On the Trail: Even after passage, county rental property regulation is still striking a nerve
Glasgow Village is a leafy collection of houses that’s just a stone’s throw away from the Mississippi River. It consists of stout and sturdy bungalows and an almost serene quiet during the late morning hours.
But this unincorporated north St. Louis County community is ground zero for what’s become an acrimonious political fight. Many of these one-story dwellings are rental properties, the exact type of places that will soon face tighter regulations from St. Louis County.
Jerry Hopping owns some of these houses. Many of them cost no more than a new car, thanks to the downturn in the real estate market in St. Louis County. As he stood on the side of a sidewalk-less street, Hopping indicated he’s not ready to back down against St. Louis County on new requirements placed on landlord of buildings with fewer than four units.
“[It’s like] I’m asking you to design a car and you’ve never driven car,” Hopping said. “It’s like you have an idea, but unless have actually been a landlord or rented a property or gone through an eviction process from the landlord standpoint and deal with what we have to deal with, to put together a bill that controls that seems arrogant.”
Hopping has been deeply at odds with Councilman Mike O’Mara, a Florissant Democrat who shepherded his bill through the St. Louis County Council after weeks of starts, stops and revisions. But even though they were unsuccessful at stopping O’Mara’s legislation from making it through the County Council, Hopping and other critics of the legislation are ready to take their fight to court.
“You’re asking us to do things that are illegal,” Hopping said. “I fully anticipate lawsuits to be filed. It is unfortunate. And the county knows that they’re going to be filed.”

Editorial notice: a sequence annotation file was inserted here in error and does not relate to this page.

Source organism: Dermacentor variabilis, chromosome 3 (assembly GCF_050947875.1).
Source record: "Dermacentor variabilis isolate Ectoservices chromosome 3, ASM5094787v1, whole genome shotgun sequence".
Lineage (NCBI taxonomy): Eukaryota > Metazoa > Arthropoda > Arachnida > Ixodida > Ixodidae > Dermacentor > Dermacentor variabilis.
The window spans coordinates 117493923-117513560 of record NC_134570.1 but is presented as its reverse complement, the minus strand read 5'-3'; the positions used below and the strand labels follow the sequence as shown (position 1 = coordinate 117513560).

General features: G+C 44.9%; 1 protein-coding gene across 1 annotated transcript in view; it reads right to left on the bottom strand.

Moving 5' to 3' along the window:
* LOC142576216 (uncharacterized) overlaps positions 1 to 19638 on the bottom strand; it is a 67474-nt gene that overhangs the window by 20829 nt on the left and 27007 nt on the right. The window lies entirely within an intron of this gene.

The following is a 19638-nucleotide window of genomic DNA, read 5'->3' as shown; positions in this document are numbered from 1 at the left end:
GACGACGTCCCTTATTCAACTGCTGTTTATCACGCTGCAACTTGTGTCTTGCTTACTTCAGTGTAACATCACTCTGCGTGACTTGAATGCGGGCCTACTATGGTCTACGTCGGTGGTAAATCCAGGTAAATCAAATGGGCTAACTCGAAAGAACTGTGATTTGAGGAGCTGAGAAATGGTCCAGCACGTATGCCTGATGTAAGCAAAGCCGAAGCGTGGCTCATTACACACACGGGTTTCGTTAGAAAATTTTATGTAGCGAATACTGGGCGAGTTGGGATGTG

Tracking the problem
At issue is a measure that requires owners of rental property in unincorporated St. Louis County to obtain licenses. It would only apply to smaller rental units, not apartment complexes – which was a major source of contention when the matter was debated before the council.
License holders would have to comply with certain guidelines, such as the county’s maintenance codes. O’Mara and other proponents of the legislation contend it will make problem properties easier to track.
“Specifically with [Glasgow Village], there are 200 or 300 vacant homes up there. Many other homes are occupied, but they are without question -- just looking at them from the outside -- not up to code,” said St. Louis County Prosecutor Bob McCulloch earlier this month. “And I think this bill is designed to address some of those issues to encourage, or incentivize if you will, property owners to keep their properties up to code and to make sure they’re enforcing their own leases.”
To be sure, most people involved in the debate agree that there are miscreant landlords throughout St. Louis County that don’t keep up their properties. And even opponents such as Hopping say the bill was dramatically improved between introduction and passage.
But even after the changes, the council’s final approval of O’Mara’s bill came after an immense and widespread backlash. An unusual coalition of landlords, tenants’ rights groups and conservative politicians such as Paul Berry spent weeks decrying the bill’s language and intent.
“[Tenants] have issues not being able to pay your bills [and] with high rental rates,” said Berry, a Republican candidate for Congress. “These are things established by jobs. And you’re not going to create some quick fix, one-shop bill.”
The bill’s critics have pointed out procedural and philosophical problems. Hopping said problems in north St. Louis County aren't necessarily emanating rental properties, but rather vacant houses that decay and serve as hotbeds for crime.